We've gone on many adventures together over the last seven years.  Some have been happy ones, like our many road trips.  Others, like my battles with depression, have been long and arduous.  We haven't always been sure that we would make it through.

 If you are going to get lost, wander through enemy territory and wade through the slough of despair, Steve is a great companion.  He's pointed me in the right direction, fought for me more times than I can count, and kept the faith when I couldn't.  When we're together, I find my courage.  I guess deep down I believe that he really can do just about anything, so that no matter what mess we find ourselves into, we'll be okay together.  I'm thankful for his loyalty, his perseverance and his faith.

 Babe, I love you and I look forward to many more adventurous years.

Wednesday, July 6, 2011


 I wasn't expecting to learn something, not on a holiday.  Perhaps I'd read a sign of some historically significant event, or learn a cool new fact about butterflies, but I didn't expect to learn anything significant or insightful.  Clearly I was shortsighted as God used my family vacation to teach me not one, but two lessons.  Our first day there I learned about perseverance.  Abundance was to be the theme on day two.

 After a leisurely morning, we gathered our children and belongings together and headed to the Butterfly Conservatory.  The little nature lovers that they are, my children were delighted and enthusiastic with overtones of grumpiness. While waiting to enter the conservatory, my children spotted one of their favourite butterflies: the blue morpho.  Not only does this species have shimmering blue wings, it was also featured on a Diego episode that my children have watched many times.  Forgoing the informational video, they burst into butterfly area with great excitement.  Immediately they were surrounded by butterflies.

 At first my children were happy.  After about five minutes though, my eldest started showing signs of agitation.  She wanted a butterfly to land on her.  Although she was surrounded by many beautiful butterflies and was able to observe them up close, it wasn't good enough.  She wanted one on her head, hand, dress; it didn't matter as long as she could hold just one butterfly.  I encouraged her to be patient, but just then one landed on her father.  How unfair could the world get?  A butterfly landed on her dad and wouldn't leave! It just wasn't fair! She was on the verge of a meltdown.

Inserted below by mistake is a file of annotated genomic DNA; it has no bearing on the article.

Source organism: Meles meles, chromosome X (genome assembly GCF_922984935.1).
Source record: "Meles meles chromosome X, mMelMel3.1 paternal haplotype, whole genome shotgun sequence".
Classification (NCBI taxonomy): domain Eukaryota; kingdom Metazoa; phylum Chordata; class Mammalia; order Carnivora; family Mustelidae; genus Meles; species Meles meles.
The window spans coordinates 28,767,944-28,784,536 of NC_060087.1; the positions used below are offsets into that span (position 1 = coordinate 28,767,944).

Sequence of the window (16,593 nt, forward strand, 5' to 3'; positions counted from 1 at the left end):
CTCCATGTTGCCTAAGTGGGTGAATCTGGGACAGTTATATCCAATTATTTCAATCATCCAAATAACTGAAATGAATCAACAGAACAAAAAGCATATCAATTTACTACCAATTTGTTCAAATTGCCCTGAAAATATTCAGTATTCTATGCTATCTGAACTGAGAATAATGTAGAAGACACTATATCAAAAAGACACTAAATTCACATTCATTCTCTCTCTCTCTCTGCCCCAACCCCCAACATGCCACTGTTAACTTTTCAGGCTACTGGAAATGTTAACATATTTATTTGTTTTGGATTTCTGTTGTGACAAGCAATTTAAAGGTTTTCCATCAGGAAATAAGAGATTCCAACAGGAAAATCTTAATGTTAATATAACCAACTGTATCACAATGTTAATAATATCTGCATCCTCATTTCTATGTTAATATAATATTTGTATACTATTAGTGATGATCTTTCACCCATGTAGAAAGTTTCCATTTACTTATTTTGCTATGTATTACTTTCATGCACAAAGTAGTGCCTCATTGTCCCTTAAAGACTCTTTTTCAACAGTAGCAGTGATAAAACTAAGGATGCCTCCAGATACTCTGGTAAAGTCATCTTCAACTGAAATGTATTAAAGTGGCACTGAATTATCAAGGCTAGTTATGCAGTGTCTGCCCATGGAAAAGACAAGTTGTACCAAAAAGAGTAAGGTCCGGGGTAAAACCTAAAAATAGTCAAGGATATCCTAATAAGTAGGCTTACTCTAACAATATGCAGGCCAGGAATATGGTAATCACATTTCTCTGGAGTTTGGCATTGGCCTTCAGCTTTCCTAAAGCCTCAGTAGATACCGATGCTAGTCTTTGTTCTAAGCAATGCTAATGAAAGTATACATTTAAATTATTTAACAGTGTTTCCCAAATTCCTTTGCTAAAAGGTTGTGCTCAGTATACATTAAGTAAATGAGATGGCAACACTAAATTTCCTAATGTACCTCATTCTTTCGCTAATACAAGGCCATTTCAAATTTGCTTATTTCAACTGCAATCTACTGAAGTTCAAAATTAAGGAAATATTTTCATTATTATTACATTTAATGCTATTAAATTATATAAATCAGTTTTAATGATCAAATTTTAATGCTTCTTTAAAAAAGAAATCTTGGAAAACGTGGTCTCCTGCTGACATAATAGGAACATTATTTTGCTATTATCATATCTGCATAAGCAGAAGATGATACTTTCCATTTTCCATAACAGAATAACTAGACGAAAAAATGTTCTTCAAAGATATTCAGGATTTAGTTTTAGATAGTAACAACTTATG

Gently I took her aside, wrapping her in a hug.  Empathizing with her, I asked if we could pray together.  She agreed.  With a nervous heart, I prayed quietly with her, asking God to please send a butterfly to land on Aris.  It's hard to pray such an important and yet trivial request when I have prayers that God seems to have ignored.  I cling to my belief that God answers prayer, that He cares so deeply about us even in trivial matters, but I doubt this even as I cling.  How would my very sensitive and emotionally struggling child cope if God didn't answer her prayer?  I chose to pray, to trust, even as doubts ran through my head.

 We walked along looking at the butterflies on the path, flowers, people, even on a turtle in the pond.  My nature lover informed me that butterflies get salt from stones and turtles, sometimes even going so far as to lick the eyeballs of turtles.  She said she read it in a book.   Still, no butterflies.  She was sad, but okay.  As I turned from taking a picture, I noticed a butterfly on her shoulder.  As soon as I pointed it out, it flew away.  Just then, Steve noticed one on her dress.  I was filled with relief. God had answered my prayer!